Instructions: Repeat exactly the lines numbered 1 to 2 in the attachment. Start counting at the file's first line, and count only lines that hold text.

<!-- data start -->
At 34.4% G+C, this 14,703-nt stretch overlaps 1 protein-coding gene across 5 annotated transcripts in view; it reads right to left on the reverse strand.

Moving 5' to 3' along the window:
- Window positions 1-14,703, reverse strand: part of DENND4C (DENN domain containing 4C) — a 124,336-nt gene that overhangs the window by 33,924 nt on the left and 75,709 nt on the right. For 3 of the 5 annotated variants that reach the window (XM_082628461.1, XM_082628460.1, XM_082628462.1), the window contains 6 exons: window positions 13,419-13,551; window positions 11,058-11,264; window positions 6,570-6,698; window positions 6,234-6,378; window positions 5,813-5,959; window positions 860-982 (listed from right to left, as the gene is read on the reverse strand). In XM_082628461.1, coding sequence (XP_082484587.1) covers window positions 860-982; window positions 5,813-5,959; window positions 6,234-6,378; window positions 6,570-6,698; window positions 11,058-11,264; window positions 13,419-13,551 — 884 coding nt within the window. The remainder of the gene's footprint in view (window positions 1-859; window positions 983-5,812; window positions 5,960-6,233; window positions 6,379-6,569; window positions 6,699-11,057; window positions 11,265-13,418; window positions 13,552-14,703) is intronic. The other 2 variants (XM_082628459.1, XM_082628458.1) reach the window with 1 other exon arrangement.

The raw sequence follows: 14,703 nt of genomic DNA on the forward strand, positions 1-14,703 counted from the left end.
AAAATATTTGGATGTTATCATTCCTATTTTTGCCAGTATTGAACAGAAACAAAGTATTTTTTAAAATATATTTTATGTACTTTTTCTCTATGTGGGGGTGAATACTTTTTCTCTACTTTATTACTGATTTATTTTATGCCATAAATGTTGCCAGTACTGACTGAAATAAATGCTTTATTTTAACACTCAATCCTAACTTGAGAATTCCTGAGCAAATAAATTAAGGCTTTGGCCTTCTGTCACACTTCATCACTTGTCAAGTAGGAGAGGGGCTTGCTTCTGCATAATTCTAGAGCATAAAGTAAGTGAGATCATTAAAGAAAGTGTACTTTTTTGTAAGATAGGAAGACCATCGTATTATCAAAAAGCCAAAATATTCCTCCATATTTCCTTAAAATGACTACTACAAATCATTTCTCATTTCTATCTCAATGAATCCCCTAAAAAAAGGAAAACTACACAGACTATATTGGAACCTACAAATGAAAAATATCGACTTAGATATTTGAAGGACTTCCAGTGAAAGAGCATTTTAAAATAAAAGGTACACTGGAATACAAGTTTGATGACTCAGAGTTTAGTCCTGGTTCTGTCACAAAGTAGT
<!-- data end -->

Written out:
At 34.4% G+C, this 14,703-nt stretch overlaps 1 protein-coding gene across 5 annotated transcripts in view; it reads right to left on the reverse strand.

Moving 5' to 3' along the window: